The mass migration of refugees in the fall of 2015 in Europe posed an immense humanitarian and logistical challenge: exhausted from their week-long journeys, refugees arrived in Vienna in need of care, shelter, food, medical aid, and onward transport. The refugee crisis was managed by an emerging polycentric and intersectoral collective of organizations. In this paper, we investigate how leaders of these organizations made decisions in concert with each other and hence sustained the capacity to act as collective. We ask: what was the logic of decision-making that orchestrated collective action during the crisis? In answering this question, we make the following contribution: departing from March’s logics of consequences and appropriateness as well as Weick’s work on sensemaking during crisis, we introduce an alternative logic that informed decision-making in our study: the logic of tact. With this concept (a) we offer a better understanding of how managers may make decisions under the condition of bounded rationality and the simultaneous transgression of their institutional identity in situations of crisis; and (b) we show that in decision-making under extreme pressure cognition is neither ahead of action, nor is action ahead of cognition; rather, tact explicates the rapid switching between cognition and action, orchestrating decision-making through their interplay.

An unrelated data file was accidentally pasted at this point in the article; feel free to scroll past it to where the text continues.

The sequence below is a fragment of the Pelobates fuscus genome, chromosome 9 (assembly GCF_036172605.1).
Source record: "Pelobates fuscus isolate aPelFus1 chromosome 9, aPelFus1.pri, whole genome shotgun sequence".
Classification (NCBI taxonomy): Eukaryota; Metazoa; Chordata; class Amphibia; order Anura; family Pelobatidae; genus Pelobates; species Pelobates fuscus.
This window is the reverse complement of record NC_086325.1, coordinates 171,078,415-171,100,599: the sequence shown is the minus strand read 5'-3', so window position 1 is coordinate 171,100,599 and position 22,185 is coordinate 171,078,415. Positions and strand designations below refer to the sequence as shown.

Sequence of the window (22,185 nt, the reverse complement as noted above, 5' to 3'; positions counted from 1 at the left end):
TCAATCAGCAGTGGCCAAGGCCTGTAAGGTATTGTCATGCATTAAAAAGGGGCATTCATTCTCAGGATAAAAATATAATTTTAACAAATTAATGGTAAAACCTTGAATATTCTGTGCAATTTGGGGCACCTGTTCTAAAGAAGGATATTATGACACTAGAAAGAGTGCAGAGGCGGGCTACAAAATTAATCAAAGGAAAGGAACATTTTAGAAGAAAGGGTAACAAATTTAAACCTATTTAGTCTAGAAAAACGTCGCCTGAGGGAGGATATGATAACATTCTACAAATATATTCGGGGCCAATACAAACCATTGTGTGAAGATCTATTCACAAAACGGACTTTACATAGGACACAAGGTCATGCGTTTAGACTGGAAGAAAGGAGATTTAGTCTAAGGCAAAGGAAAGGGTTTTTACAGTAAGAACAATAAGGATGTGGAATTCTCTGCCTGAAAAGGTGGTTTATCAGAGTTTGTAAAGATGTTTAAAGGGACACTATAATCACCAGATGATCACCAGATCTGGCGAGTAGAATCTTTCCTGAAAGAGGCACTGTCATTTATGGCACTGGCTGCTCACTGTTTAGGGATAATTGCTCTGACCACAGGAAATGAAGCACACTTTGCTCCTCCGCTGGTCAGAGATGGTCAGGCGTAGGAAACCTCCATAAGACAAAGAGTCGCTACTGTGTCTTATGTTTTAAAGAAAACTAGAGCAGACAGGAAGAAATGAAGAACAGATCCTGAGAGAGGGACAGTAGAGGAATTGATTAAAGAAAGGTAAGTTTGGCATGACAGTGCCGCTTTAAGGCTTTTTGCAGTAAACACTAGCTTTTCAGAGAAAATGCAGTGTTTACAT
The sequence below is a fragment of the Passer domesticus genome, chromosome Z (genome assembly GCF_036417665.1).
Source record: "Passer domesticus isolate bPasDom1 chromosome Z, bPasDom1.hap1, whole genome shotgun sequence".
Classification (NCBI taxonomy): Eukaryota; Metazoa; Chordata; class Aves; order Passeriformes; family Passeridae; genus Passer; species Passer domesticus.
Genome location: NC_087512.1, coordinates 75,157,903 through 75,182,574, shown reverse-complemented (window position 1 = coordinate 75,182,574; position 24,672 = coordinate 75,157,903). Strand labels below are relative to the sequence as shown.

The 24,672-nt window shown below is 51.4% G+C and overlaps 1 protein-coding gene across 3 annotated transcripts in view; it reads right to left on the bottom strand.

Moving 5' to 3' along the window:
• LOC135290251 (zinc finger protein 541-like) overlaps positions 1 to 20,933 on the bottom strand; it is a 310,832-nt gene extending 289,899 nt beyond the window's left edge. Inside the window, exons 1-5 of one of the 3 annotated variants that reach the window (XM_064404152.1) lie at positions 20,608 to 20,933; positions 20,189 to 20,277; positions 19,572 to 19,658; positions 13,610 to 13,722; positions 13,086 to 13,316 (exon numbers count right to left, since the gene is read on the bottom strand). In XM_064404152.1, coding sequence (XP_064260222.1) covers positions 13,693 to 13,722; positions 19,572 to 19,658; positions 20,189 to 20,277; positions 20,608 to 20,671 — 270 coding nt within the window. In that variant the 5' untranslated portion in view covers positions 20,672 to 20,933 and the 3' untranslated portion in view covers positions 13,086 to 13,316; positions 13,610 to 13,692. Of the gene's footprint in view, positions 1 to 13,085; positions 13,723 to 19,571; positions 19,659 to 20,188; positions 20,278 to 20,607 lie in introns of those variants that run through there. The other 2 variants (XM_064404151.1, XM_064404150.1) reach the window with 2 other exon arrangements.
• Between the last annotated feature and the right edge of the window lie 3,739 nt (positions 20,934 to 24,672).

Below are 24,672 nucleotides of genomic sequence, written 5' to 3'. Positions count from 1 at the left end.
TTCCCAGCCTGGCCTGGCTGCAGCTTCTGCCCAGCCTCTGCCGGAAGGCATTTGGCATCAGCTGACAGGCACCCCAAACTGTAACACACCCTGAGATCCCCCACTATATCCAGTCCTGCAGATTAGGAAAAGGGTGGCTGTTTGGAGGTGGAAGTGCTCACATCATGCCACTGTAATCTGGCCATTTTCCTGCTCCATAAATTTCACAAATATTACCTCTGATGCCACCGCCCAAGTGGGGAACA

Martin Kornberger, Stephan Leixnering, and Renate E. Meyer. 2019. The Logic of Tact: How Decisions Happen in Situations of Crisis, Organization Studies, 40(2): 239-266: https://journals.sagepub.com/doi/full/10.1177/0170840618814573